However, some dogs become very anxious or even aggressive when blind. The decision for surgery is therefore on a case-by-case basis and is up to you.


I invite you to keep reading below for a natural solution to treat cataracts in your dog without surgery.


The cost of cataract surgery for dogs


Prices range from $2,700 to $4,000, depending, among other things, on the surgical technique used.


It’s a surgery that will be performed by an ophthalmology specialist and for this reason, prices can easily reach several thousand dollars.


Eye drops


You should know that, following this surgery, the animal will have to receive eye drops to reduce inflammation in the eyes for several months.


If you choose to let nature take its course, it’s also very likely that your pet will require anti-inflammatory eye drops in the advanced stages of this condition.


Certain eye drops have been placed on the market stating that they can dissolve cataracts. These drops have had some beneficial effects on the eye, but have proven not to dissolve cataracts as promised.


In short, there are no miracle eye drops that will make cataracts disappear.


On the other hand, there is a natural remedy for caring for a dog with cataracts.



A natural remedy for cataracts in dogs


As mentioned above, it’s not possible to completely treat cataracts in a dog without surgery. That said, we have designed a natural remedy for you that will be of great help in slowing the progression of cataracts.


Natural remedy for cataract in dogsIndeed, the homeopathic remedy CATARACT-L has been specially designed to strengthen the crystalline lens in your dog’s eye. It is also effective for other animals such as cats, rabbits and horses.

It acts by slowing the progression of cataracts. It is therefore a significant advantage for animals showing the first signs of the condition and whose vision is not yet affected.

By cleaning and protecting your dog's crystalline lenses, CATARACT-L is your best ally to treat your dog's cataracts and avoid complications.


It is also important to target the source of the problem in the treatment process. For example, if your dog has diabetes and its cataracts are the consequence of this, it’s important to treat this condition as well.


You will see, using our CATARACT-L remedy in combination with treating the root cause of cataracts can not only help stop their progression, but prevent them from happening again.



You know the old adage; prevention is better than a cure! So, protect your dog's eyes by offering them shelter from UV rays when they spend time in the sun. Offer them a balanced and complete diet full of vitamins to strengthen the immune system.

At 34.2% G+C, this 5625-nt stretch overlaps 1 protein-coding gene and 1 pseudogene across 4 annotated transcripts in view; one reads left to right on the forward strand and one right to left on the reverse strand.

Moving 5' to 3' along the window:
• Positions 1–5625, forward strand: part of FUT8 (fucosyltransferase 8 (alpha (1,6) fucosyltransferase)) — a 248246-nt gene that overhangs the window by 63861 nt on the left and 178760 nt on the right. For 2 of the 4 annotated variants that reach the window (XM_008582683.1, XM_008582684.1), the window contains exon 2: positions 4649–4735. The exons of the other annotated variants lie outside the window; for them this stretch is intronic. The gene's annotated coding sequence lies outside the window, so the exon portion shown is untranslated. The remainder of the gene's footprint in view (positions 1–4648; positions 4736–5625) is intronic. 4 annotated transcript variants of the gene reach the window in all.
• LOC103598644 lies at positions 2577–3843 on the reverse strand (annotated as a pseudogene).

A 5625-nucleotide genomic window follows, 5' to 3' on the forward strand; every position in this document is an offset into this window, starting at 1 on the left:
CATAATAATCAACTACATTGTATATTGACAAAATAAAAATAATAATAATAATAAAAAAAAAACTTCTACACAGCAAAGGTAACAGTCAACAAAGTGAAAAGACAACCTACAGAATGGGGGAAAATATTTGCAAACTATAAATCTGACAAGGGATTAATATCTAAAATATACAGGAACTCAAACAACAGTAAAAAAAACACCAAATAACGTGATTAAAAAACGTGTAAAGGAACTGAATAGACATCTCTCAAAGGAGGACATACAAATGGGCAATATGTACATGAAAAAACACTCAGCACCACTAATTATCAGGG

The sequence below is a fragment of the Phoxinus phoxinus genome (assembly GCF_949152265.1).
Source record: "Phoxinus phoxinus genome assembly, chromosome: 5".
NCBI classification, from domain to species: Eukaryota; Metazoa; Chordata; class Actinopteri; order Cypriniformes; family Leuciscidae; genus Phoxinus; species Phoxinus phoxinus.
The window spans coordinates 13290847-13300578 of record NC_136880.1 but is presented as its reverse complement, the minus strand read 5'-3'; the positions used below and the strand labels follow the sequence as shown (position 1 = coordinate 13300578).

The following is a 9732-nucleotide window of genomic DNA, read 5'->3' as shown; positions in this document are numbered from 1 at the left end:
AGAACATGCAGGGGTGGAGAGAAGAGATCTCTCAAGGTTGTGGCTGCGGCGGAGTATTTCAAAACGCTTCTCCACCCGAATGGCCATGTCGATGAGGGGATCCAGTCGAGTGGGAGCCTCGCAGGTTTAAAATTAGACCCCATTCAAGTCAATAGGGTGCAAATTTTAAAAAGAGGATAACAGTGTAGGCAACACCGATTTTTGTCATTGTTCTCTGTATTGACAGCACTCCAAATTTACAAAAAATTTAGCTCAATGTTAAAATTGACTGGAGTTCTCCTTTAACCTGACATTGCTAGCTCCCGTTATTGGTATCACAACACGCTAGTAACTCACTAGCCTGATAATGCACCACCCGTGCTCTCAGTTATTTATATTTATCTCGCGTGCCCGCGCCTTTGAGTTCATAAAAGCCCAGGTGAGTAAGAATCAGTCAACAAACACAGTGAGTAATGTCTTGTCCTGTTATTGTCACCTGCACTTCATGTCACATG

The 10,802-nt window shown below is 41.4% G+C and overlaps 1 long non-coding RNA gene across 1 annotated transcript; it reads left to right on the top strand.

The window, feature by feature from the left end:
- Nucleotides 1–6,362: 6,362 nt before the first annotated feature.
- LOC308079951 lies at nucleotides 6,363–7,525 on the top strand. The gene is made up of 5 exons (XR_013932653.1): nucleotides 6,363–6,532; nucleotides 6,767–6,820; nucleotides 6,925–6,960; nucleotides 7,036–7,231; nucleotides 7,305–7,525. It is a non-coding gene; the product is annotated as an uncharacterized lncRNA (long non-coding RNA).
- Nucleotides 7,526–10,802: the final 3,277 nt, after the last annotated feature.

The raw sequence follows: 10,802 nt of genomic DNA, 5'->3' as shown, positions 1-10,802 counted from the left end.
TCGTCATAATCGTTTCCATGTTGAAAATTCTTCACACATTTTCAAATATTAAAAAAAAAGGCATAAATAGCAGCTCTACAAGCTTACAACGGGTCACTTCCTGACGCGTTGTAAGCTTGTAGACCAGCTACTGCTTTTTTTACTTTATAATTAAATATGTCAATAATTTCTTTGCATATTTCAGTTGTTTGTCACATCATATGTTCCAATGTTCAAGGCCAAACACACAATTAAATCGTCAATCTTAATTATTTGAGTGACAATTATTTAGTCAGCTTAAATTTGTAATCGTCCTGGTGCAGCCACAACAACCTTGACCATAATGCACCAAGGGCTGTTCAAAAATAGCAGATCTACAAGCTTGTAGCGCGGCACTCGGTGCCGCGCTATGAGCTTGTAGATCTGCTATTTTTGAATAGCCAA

And finally, pay close attention to the health of your dog's eyes. Feel free to contact us for any health problem your pet may have.


About the Author

Veronique Fournier

Véronique Fournier uses her extensive knowledge to write articles about pet health for HomeoAnimal.

She earned her degree in Animal Health from Cégep La Pocatière in Quebec. Her experience includes internships on animal production farms and rehabilitating birds of prey; managing the care of up to 100 wild animals in a day at the SOS Miss Dolittle Refuge; working at the Aquarium of Quebec, where she monitored 10,000 animals of 300 different species. She worked as a chief animal health technician in a veterinary clinic in British Columbia, as well as a few contracts in various other veterinary clinics.

She also makes lots of canine friends by volunteering at local shelters, fostering, and dog sitting for friends.

Feel free to contact me anytime at

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Created on Posted by HOMEOANIMAL Comment Link

Hi Nicole,

We are so sorry to hear about your 2 dogs with Diabetes which does often lead to eye problems. We have sent you a private email in order to target your 2 dogs more specific needs in the best way possible.

We look forward to working with you to improve your dogs health!

Created on Posted by NIcole MIller Comment Link

Two diabetic dogs looking to help dog cataracts not sure my vet has on right drops only for dryness buy not pressure in eye they have black discharge crust the other dog is diabetic post TPLO surgery want prevent this in him for happening interested in good ocular vitamins